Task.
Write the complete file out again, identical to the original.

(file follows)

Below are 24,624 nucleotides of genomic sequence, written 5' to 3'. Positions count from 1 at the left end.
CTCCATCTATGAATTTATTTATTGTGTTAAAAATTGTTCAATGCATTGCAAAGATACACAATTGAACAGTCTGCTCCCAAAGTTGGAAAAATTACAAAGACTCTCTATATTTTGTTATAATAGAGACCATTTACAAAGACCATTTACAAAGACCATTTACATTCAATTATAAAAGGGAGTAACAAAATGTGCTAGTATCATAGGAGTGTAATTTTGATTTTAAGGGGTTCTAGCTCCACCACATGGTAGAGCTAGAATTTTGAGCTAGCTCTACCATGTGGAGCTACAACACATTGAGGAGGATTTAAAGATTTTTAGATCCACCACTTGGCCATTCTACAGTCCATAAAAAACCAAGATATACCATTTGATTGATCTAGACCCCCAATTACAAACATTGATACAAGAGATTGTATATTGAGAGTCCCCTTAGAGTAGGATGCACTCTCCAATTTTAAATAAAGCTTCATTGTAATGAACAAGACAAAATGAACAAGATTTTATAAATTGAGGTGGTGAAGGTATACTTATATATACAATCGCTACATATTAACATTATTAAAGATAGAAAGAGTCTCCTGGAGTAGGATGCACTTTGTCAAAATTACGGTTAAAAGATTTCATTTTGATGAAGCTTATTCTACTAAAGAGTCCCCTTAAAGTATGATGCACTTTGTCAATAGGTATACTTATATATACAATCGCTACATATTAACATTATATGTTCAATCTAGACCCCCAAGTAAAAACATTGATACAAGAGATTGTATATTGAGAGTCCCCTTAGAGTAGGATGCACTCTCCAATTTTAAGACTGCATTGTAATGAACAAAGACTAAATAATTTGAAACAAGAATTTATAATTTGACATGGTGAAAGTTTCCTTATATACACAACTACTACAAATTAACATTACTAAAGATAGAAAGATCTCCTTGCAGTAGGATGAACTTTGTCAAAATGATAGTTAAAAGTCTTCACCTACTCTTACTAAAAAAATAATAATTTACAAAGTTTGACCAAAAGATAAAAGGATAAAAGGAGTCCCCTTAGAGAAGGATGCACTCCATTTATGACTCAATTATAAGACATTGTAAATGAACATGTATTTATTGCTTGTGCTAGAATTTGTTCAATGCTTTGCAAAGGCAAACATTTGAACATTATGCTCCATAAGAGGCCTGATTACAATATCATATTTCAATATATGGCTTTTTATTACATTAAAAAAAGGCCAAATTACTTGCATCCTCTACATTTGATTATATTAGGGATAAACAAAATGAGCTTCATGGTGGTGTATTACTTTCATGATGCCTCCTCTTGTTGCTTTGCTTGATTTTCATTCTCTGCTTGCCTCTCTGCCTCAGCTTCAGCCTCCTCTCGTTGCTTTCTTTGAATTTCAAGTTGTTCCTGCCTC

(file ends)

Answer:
Below are 24,624 nucleotides of genomic sequence, written 5' to 3'. Positions count from 1 at the left end.
CTCCATCTATGAATTTATTTATTGTGTTAAAAATTGTTCAATGCATTGCAAAGATACACAATTGAACAGTCTGCTCCCAAAGTTGGAAAAATTACAAAGACTCTCTATATTTTGTTATAATAGAGACCATTTACAAAGACCATTTACAAAGACCATTTACATTCAATTATAAAAGGGAGTAACAAAATGTGCTAGTATCATAGGAGTGTAATTTTGATTTTAAGGGGTTCTAGCTCCACCACATGGTAGAGCTAGAATTTTGAGCTAGCTCTACCATGTGGAGCTACAACACATTGAGGAGGATTTAAAGATTTTTAGATCCACCACTTGGCCATTCTACAGTCCATAAAAAACCAAGATATACCATTTGATTGATCTAGACCCCCAATTACAAACATTGATACAAGAGATTGTATATTGAGAGTCCCCTTAGAGTAGGATGCACTCTCCAATTTTAAATAAAGCTTCATTGTAATGAACAAGACAAAATGAACAAGATTTTATAAATTGAGGTGGTGAAGGTATACTTATATATACAATCGCTACATATTAACATTATTAAAGATAGAAAGAGTCTCCTGGAGTAGGATGCACTTTGTCAAAATTACGGTTAAAAGATTTCATTTTGATGAAGCTTATTCTACTAAAGAGTCCCCTTAAAGTATGATGCACTTTGTCAATAGGTATACTTATATATACAATCGCTACATATTAACATTATATGTTCAATCTAGACCCCCAAGTAAAAACATTGATACAAGAGATTGTATATTGAGAGTCCCCTTAGAGTAGGATGCACTCTCCAATTTTAAGACTGCATTGTAATGAACAAAGACTAAATAATTTGAAACAAGAATTTATAATTTGACATGGTGAAAGTTTCCTTATATACACAACTACTACAAATTAACATTACTAAAGATAGAAAGATCTCCTTGCAGTAGGATGAACTTTGTCAAAATGATAGTTAAAAGTCTTCACCTACTCTTACTAAAAAAATAATAATTTACAAAGTTTGACCAAAAGATAAAAGGATAAAAGGAGTCCCCTTAGAGAAGGATGCACTCCATTTATGACTCAATTATAAGACATTGTAAATGAACATGTATTTATTGCTTGTGCTAGAATTTGTTCAATGCTTTGCAAAGGCAAACATTTGAACATTATGCTCCATAAGAGGCCTGATTACAATATCATATTTCAATATATGGCTTTTTATTACATTAAAAAAAGGCCAAATTACTTGCATCCTCTACATTTGATTATATTAGGGATAAACAAAATGAGCTTCATGGTGGTGTATTACTTTCATGATGCCTCCTCTTGTTGCTTTGCTTGATTTTCATTCTCTGCTTGCCTCTCTGCCTCAGCTTCAGCCTCCTCTCGTTGCTTTCTTTGAATTTCAAGTTGTTCCTGCCTC